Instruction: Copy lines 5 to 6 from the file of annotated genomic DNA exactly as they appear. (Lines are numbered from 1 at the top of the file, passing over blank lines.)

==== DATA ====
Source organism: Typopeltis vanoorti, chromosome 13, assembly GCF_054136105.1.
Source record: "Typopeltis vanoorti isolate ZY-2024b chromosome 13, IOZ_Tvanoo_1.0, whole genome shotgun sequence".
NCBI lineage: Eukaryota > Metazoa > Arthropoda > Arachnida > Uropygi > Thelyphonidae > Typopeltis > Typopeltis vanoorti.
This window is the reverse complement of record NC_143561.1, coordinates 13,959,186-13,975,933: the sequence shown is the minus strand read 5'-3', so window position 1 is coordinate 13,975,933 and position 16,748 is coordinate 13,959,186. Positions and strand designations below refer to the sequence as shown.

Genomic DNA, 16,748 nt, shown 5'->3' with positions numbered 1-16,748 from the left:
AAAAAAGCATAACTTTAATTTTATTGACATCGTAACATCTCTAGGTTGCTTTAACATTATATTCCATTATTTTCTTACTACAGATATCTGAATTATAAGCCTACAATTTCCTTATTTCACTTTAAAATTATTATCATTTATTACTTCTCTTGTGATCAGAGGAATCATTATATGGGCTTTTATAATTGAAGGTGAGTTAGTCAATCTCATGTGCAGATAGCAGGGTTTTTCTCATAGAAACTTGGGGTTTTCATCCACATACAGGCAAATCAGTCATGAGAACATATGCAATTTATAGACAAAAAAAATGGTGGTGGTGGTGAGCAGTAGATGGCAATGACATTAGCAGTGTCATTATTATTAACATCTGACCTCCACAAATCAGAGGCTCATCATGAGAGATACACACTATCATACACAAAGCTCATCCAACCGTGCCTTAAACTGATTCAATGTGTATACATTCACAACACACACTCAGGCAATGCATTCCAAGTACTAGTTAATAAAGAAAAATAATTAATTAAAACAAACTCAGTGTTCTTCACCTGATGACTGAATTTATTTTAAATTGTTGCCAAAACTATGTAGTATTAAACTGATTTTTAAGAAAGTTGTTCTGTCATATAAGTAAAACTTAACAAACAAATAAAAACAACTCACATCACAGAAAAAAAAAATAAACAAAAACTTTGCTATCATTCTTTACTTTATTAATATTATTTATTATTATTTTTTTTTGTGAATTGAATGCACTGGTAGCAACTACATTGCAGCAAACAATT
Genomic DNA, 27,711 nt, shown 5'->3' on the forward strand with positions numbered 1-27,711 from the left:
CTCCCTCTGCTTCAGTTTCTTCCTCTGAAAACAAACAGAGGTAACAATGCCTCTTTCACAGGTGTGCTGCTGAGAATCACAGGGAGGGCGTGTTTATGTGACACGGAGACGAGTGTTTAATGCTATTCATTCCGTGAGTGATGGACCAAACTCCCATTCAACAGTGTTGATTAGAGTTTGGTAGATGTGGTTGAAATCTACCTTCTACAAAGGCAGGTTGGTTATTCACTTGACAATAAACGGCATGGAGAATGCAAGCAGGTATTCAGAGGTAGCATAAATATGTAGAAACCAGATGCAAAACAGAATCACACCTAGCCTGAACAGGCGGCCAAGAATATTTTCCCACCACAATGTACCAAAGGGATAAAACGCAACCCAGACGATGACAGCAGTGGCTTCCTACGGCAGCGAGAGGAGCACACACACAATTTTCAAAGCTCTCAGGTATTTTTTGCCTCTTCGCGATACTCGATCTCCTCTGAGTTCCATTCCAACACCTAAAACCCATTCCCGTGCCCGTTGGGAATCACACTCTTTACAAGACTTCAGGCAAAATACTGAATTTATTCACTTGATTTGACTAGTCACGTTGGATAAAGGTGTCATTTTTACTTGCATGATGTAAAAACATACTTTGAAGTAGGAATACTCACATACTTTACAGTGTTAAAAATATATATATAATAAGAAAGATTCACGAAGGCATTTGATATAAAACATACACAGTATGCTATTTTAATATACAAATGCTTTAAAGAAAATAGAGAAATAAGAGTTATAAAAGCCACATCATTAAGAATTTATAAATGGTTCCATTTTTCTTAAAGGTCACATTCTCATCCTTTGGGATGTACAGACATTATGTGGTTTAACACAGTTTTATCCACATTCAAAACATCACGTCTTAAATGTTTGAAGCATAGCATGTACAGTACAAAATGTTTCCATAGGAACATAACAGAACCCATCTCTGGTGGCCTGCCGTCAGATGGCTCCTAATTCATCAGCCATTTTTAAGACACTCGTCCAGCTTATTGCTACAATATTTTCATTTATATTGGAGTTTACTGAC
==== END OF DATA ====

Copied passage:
Genomic DNA, 16,748 nt, shown 5'->3' with positions numbered 1-16,748 from the left:
AAAAAAGCATAACTTTAATTTTATTGACATCGTAACATCTCTAGGTTGCTTTAACATTATATTCCATTATTTTCTTACTACAGATATCTGAATTATAAGCCTACAATTTCCTTATTTCACTTTAAAATTATTATCATTTATTACTTCTCTTGTGATCAGAGGAATCATTATATGGGCTTTTATAATTGAAGGTGAGTTAGTCAATCTCATGTGCAGATAGCAGGGTTTTTCTCATAGAAACTTGGGGTTTTCATCCACATACAGGCAAATCAGTCATGAGAACATATGCAATTTATAGACAAAAAAAATGGTGGTGGTGGTGAGCAGTAGATGGCAATGACATTAGCAGTGTCATTATTATTAACATCTGACCTCCACAAATCAGAGGCTCATCATGAGAGATACACACTATCATACACAAAGCTCATCCAACCGTGCCTTAAACTGATTCAATGTGTATACATTCACAACACACACTCAGGCAATGCATTCCAAGTACTAGTTAATAAAGAAAAATAATTAATTAAAACAAACTCAGTGTTCTTCACCTGATGACTGAATTTATTTTAAATTGTTGCCAAAACTATGTAGTATTAAACTGATTTTTAAGAAAGTTGTTCTGTCATATAAGTAAAACTTAACAAACAAATAAAAACAACTCACATCACAGAAAAAAAAAATAAACAAAAACTTTGCTATCATTCTTTACTTTATTAATATTATTTATTATTATTTTTTTTTGTGAATTGAATGCACTGGTAGCAACTACATTGCAGCAAACAATT